applied cryptography - protocols, algorithms, and source code in c

While his analysis looks fine on paper recent history

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Unformatted text preview: 768 1024 1280 1536 2048 Mips-years required to factor 30,000 2*108 3*1011 1*1014 3*1016 3*1020 Table 7.5 Factoring Using the Special Number Field Sieve # of bits 512 Mips-years required to factor <200 768 1024 1280 1536 2048 100,000 3*107 3*109 2*1011 4*1014 Why not use 10,000-bit keys? You can, but remember that you pay a price in computation time as your keys get longer. You want a key long enough to be secure, but short enough to be computationally usable. Earlier in this section I called making predictions foolish. Now I am about to make some. Table 7.6 gives my recommendations for public-key lengths, depending on how long you require the key to be secure. There are three key lengths for each year, one secure against an individual, one secure against a major corporation, and the third secure against a major government. Here are some assumptions from [66]: We believe that we could acquire 100 thousand machines without superhuman or unethical efforts. That is, we would not set free an Internet worm or virus to find resources for us. Many organizations have several thousand machines each on the net. Making use of their facilities would require skillful diplomacy, but should not be impossible. Assuming the 5 mips average power, and one year elapsed time, it is not too unreasonable to embark on a project which would require half a million mips years. The project to factor the 129-digit number harnessed an estimated 0.03 percent of the total computing power of the Internet [1190], and they didn’t even try very hard. It isn’t unreasonable to assume that a well-publicized project can harness 2 percent of the world’s computing power for a year. Assume a dedicated cryptanalyst can get his hands on 10,000 mips-years, a large corporation can get 107 mips-years, and that a large government can get 109 mips-years. Also assume that computing power will increase by a factor of 10 every five years. And finally, assume that advances in factoring mathematics allow us to factor general numbers at the speeds of the special number field sieve. (This isn’t possible yet, but the breakthrough could occur at any...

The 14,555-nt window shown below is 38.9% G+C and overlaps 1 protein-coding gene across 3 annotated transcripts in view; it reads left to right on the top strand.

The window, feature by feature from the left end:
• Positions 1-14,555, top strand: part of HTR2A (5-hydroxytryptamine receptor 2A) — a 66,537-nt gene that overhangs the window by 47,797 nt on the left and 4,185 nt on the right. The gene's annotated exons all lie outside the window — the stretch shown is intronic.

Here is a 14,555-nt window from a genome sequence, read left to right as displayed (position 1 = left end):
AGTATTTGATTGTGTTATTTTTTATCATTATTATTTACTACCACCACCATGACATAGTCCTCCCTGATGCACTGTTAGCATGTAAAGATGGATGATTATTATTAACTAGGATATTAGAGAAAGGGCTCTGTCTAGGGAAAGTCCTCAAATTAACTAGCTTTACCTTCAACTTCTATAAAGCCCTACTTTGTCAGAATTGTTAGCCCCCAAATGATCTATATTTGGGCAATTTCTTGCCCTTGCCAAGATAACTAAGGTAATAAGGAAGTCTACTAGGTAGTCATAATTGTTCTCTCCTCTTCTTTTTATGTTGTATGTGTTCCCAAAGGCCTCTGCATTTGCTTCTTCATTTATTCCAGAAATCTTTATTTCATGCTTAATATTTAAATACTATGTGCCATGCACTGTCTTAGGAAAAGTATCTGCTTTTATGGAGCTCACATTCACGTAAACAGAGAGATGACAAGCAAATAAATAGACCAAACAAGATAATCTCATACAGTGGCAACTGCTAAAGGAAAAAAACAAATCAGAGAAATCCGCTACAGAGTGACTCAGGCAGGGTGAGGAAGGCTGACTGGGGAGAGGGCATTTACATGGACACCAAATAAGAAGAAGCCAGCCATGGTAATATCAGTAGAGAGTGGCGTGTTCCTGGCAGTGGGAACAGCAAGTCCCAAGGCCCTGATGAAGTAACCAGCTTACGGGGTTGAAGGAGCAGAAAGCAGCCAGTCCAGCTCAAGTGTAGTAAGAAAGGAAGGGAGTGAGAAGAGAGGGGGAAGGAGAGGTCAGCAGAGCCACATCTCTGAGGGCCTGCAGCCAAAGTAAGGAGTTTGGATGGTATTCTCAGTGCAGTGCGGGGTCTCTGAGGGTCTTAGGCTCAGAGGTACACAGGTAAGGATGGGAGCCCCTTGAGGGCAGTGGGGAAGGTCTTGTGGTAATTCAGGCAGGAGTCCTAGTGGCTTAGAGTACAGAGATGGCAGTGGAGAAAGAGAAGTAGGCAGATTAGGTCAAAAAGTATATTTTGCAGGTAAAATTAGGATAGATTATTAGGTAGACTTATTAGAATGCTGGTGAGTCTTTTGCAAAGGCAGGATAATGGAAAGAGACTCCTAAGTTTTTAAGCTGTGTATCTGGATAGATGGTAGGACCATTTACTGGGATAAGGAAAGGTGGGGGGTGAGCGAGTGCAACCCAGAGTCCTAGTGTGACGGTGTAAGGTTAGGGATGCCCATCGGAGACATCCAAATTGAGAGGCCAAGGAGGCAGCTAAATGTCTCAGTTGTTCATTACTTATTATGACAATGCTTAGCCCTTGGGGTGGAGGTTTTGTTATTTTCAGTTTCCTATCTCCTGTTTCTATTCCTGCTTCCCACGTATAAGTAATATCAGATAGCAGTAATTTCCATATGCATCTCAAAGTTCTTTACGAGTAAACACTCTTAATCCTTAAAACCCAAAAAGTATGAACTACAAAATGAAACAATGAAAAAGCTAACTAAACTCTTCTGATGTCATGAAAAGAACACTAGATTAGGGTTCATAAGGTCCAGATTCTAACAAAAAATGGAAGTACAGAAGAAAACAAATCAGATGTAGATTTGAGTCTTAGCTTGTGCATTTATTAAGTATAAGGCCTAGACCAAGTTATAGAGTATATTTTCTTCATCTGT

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This note was uploaded on 10/18/2010 for the course MATH CS 301 taught by Professor Aliulger during the Fall '10 term at Koç University.

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